Classification Bacteria are now classified biochemically, but their varying shapes provide a rough classification; for example, cocci are round or oval, bacilli are rodlike, spirilla are spiral, and vibrios are shaped like commas. Exceptionally, one bacterium has been found, Gemmata obscuriglobus, which has a nucleus. Bacteria can also be classified into two broad classes (called Gram positive and Gram negative) according to their reactions to certain stains, or dyes, used in microscopy. The staining technique, called the Gram test after Danish bacteriologist Hans Gram, allows doctors to identify many bacteria quickly.
Environment Bacteria cannot normally survive temperatures above 100°C/212°F, such as those produced in pasteurization, but archaea living at deep-sea hot vents in the Eastern Pacific withstand temperatures of up to 120°C/248°F. Thermus aquaticus, or taq, grows freely in the boiling waters of hot springs, and an enzyme derived from it is used in genetic engineering to speed up the production of millions of copies of any DNA sequence, a reaction requiring very high temperatures. Certain bacteria can respond to harsh environmental conditions by forming tough, inactive survival forms known as spores, which will germinate when conditions improve. Spores can be resistant to traditional sterilization methods and have been used as bioweapons (see anthrax).
Interaction between bacteria Certain bacteria can influence the growth or activities of other bacteria; for example, lactic acid bacteria will make conditions unfavourable for salmonella bacteria. Other strains produce nisin, which inhibits growth of listeria and botulism organisms. Plans in the food industry are underway to produce super-strains of lactic acid bacteria to avoid food poisoning. Certain bacteria communicate their presence to other members of their species, so they can ensure they start certain activities, like bioluminescence, or establishing an infection, only when a sufficient number of them is present. This phenomenon is known as quorum sensing.
An estimated 99% of bacteria live in ‘biofilms’ rather than in single-species colonies. These are complex colonies made up of a number of different species of bacteria structured on a layer of slime produced by the bacteria. Fungi, algae, and protozoa may also inhabit the biofilms.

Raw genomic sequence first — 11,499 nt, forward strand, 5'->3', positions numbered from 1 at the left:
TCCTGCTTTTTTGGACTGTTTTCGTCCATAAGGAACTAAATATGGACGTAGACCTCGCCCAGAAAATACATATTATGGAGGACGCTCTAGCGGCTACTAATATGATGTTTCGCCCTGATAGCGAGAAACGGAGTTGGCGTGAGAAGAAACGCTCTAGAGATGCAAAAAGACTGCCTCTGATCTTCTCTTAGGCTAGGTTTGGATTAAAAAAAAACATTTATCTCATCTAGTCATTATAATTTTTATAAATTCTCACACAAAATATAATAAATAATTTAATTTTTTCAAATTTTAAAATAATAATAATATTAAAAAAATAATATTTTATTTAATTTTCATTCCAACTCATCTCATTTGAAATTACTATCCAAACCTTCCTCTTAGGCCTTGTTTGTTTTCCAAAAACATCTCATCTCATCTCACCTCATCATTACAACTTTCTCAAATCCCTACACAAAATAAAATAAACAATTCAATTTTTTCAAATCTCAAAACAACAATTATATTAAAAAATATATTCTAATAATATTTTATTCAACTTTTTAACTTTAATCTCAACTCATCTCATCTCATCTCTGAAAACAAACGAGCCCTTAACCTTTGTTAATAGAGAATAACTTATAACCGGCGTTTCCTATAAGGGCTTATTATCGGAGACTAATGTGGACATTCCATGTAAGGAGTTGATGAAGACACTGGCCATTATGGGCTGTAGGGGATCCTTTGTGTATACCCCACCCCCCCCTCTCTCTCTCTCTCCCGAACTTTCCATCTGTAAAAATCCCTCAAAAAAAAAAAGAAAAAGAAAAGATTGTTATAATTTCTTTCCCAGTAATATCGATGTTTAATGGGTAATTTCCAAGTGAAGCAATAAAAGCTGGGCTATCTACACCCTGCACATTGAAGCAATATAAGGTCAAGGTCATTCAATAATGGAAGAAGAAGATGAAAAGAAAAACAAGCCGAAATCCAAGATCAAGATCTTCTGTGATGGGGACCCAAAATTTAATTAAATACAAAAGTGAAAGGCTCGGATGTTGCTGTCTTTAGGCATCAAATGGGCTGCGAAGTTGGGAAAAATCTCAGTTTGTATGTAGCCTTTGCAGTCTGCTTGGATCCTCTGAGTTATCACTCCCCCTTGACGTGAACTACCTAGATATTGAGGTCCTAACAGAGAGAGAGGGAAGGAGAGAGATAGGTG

Prehistoric bacteria Bacteria have populated our planet for well over 3.5 billion years, but their precise origins are open to debate, as fossil evidence of early evolution is rare and difficult to interpret. Precursors of a group now known as cyanobacteria (formerly called blue-green algae) were responsible for the development of photosynthesis and the oxygen content of our atmosphere.
Bacterial spores 40 million years old were extracted from a fossilized bee and successfully germinated by US scientists in 1995. Likewise in 2000, bacterial spores isolated from a salt formation in New Mexico, USA, were brought to life by US bacteriologists. The bacteria, Bacillus permians, were 250 million years old. It is hoped that prehistoric bacteria can be tapped as a source of new chemicals for use in the drugs industry. Any bacteria resembling existing harmful pathogens will be destroyed.
In 2005 scientists discovered live bacteria in ancient deep-sea sediments. Samples from the Pacific Ocean were obtained that were up to 400 m/1,312 ft below the sea bed and up to 16 million years old. It was estimated that 10–30% of the cells in the samples were composed of live bacteria, able to live without sunlight.
Antiseptics, disinfectants and antibiotics
Bacteria and the Carbon Cycle
Infectious diseases in developing countries
Causes and spread of diseases
Drug: Drug-resistant Bacteria
Prevention of food poisoning
Methods of food preservation
Bacteria and viruses in the body
Immunity: T and B cells and monoclonal antibodies
Defence mechanisms, immunization and medicines
Immune system: lymphocytes and phagocytes
Growth of micro-organisms and sterilization
Micro-organisms and disease
bacteria: simplest organism
Antibiotics: How Do Antibiotics Work?
Bacterial Evolution: Score one for Punk Eek
Bad Bug Book – Hepatitis A Virus
Bad Bug Book – Streptococcus
Bugs in the News!
white blood cells fight infection